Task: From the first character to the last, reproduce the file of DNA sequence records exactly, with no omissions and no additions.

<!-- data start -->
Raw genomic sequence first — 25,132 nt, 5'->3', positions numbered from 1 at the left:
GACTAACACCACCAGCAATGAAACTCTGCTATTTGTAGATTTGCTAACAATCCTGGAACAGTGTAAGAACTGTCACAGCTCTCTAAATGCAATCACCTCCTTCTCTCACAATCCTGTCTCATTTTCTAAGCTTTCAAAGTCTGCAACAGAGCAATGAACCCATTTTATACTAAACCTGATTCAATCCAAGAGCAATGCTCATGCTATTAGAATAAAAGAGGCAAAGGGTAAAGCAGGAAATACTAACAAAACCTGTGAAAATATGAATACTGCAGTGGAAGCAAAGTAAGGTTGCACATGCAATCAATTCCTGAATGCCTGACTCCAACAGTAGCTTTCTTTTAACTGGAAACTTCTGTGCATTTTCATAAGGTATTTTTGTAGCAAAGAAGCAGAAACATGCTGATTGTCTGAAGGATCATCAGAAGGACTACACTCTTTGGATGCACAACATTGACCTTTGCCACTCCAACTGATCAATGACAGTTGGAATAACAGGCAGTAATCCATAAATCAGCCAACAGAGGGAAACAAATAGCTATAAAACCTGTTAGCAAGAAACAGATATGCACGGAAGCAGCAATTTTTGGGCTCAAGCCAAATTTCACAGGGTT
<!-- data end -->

Raw genomic sequence first — 25,132 nt, 5'->3', positions numbered from 1 at the left:
GACTAACACCACCAGCAATGAAACTCTGCTATTTGTAGATTTGCTAACAATCCTGGAACAGTGTAAGAACTGTCACAGCTCTCTAAATGCAATCACCTCCTTCTCTCACAATCCTGTCTCATTTTCTAAGCTTTCAAAGTCTGCAACAGAGCAATGAACCCATTTTATACTAAACCTGATTCAATCCAAGAGCAATGCTCATGCTATTAGAATAAAAGAGGCAAAGGGTAAAGCAGGAAATACTAACAAAACCTGTGAAAATATGAATACTGCAGTGGAAGCAAAGTAAGGTTGCACATGCAATCAATTCCTGAATGCCTGACTCCAACAGTAGCTTTCTTTTAACTGGAAACTTCTGTGCATTTTCATAAGGTATTTTTGTAGCAAAGAAGCAGAAACATGCTGATTGTCTGAAGGATCATCAGAAGGACTACACTCTTTGGATGCACAACATTGACCTTTGCCACTCCAACTGATCAATGACAGTTGGAATAACAGGCAGTAATCCATAAATCAGCCAACAGAGGGAAACAAATAGCTATAAAACCTGTTAGCAAGAAACAGATATGCACGGAAGCAGCAATTTTTGGGCTCAAGCCAAATTTCACAGGGTT